If you know and love your musicals then you will not want to miss this hilarious parody that keeps the audience thoroughly engaged and entertained.
It certainly takes a lot of guts and skill to transform Hamilton into a parody – particularly when it comes to transforming the songs that are so well renowned into comical ones lyrically. But it is no exaggeration to say that with Spamilton writer and director Gerard Alessandrini has created an immense success, with this lively and energetic production that is filled to the brim with jokes and brilliant musical theatre references.
But what also makes this production so extraordinary is the way in which although it uses Hamilton as its starting point, much of the time other musicals and songs are referenced seamlessly throughout, certainly keeping everybody on their toes while gently poking fun at every element of musical theatre (check out for The Lion King sequence that has been brilliantly choreographed).
At its centre though, most of the jokes come at the expense of Lin-Manuel Mirada that can show a conflict of interest in terms of intent in the show: is it poking fun at the hype of Hamilton and Lin-Manuel Miranda or is it in fact a celebration of what he and the musical has achieved? This is just something that perhaps needs a bit more clarity.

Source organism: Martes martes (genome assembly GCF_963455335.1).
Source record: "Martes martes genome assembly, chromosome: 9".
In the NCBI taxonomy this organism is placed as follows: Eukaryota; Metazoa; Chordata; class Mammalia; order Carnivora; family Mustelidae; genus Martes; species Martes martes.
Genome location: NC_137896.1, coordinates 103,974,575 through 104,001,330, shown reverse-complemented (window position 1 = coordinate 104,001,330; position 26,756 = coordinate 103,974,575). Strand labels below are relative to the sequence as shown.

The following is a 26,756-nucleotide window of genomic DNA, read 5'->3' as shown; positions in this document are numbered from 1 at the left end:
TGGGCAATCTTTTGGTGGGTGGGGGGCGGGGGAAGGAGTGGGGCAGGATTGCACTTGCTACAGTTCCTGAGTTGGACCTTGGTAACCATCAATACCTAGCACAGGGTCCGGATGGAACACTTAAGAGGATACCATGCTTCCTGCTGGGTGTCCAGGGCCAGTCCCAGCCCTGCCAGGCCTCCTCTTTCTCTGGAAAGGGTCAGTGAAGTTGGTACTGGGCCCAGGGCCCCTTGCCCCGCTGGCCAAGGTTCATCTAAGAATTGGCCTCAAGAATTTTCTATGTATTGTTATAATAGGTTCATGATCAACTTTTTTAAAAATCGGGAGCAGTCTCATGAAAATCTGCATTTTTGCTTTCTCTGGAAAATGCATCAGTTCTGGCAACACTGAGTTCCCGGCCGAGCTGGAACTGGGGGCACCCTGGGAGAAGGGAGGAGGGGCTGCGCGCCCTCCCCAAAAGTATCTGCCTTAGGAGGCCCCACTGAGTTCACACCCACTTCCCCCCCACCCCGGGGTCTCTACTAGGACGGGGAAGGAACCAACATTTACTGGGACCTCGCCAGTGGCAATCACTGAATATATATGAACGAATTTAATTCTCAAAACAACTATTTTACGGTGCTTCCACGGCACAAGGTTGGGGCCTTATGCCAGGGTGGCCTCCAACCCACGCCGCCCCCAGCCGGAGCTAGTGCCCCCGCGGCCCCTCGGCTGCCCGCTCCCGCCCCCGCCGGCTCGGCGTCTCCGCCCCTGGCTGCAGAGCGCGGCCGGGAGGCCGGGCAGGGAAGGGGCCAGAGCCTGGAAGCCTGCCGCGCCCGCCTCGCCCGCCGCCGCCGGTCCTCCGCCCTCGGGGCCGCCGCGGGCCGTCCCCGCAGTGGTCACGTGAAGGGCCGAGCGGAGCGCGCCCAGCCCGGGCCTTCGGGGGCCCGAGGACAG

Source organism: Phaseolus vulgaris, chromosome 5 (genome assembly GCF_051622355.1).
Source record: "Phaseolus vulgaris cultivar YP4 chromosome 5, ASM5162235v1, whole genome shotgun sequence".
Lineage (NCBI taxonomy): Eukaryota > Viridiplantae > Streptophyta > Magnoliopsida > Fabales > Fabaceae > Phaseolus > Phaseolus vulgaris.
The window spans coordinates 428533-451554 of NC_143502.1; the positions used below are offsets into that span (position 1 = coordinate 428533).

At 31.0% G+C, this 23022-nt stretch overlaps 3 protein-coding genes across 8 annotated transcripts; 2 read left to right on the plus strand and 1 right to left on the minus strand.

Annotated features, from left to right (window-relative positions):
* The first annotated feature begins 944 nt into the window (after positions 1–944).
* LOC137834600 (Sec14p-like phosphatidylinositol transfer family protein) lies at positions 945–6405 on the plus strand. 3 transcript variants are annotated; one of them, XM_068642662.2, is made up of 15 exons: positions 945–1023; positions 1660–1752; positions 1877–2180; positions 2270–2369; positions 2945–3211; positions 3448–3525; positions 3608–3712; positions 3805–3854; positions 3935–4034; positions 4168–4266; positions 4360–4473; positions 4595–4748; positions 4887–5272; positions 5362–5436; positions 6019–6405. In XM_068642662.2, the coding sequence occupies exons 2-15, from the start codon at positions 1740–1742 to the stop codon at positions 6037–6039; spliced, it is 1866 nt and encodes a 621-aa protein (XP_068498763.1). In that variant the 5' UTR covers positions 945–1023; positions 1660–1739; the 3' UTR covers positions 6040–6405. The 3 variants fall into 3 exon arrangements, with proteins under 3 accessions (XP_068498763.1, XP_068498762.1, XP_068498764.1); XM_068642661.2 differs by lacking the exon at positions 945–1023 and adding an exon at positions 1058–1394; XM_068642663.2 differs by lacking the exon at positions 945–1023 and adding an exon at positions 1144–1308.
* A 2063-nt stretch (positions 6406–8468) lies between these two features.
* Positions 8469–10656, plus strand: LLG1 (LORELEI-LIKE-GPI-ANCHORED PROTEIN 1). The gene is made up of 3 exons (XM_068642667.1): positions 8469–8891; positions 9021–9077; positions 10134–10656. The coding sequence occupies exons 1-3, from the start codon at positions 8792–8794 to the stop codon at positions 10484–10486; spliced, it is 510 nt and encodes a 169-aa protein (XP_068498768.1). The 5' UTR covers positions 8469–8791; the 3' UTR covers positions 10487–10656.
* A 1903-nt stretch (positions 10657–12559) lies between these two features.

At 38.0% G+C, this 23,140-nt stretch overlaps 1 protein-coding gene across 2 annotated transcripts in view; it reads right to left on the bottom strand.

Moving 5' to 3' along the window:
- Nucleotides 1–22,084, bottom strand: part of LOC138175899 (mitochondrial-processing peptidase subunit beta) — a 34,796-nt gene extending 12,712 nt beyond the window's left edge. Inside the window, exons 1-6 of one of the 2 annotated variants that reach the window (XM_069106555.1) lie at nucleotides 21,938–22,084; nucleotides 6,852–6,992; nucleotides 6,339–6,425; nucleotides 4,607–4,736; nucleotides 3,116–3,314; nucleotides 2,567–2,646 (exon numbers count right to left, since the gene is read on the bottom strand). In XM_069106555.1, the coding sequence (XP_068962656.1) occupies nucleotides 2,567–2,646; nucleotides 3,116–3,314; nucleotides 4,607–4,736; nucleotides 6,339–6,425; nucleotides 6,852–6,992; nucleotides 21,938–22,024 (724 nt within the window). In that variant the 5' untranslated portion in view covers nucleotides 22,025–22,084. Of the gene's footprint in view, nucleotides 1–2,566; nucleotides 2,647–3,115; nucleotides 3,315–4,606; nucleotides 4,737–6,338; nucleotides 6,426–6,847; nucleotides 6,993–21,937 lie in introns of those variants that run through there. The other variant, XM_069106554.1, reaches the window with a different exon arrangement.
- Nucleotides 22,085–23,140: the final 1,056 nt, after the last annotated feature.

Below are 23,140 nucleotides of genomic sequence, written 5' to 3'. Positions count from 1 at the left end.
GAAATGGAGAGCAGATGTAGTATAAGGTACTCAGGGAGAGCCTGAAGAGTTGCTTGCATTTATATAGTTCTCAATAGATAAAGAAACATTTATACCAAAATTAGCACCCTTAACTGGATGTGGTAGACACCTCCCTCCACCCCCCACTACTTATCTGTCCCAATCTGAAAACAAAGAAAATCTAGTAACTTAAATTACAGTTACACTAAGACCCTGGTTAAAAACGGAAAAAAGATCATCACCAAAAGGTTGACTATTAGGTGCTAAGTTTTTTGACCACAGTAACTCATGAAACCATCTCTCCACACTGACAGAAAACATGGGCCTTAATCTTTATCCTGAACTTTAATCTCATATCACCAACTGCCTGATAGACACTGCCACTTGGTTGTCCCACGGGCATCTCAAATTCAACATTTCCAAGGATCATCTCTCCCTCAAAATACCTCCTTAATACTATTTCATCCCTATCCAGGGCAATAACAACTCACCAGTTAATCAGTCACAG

But this doesn’t really distract from the sheer amount of energy and enthusiasm from all of the cast, who embrace the numerous characters with ease as well as managing to keep the show flowing with style. Particular standout performances come from Eddie Elliott who has real potential as Aaron Burr in Hamilton with his smooth vocals and easy charm, Jason Denton who consistently looks as though he is having fun on stage and Liam Tamne as the lead really engages the audience’s attention effectively throughout.
It could also be said that while there is great energy and fun to be found in Gerry McIntyre’s choreography, there are small moments in which some of the jokes feel slightly flat and take some of the energy away from the production as a whole – almost as if Gerard Alessandrini was trying to fit too much in for the hour and twenty five minutes.
But there are so many wonderful moments to be enjoyed and appreciated (none of which I want to ruin if you are planning on seeing it) that make this a must-see show for anyone who calls themselves a musical theatre fan. So if you can’t get into see Hamilton – then I heartily recommend you pop along to the Menier Chocolate Factory as this is certainly the next best thing!
By Emma Clarendon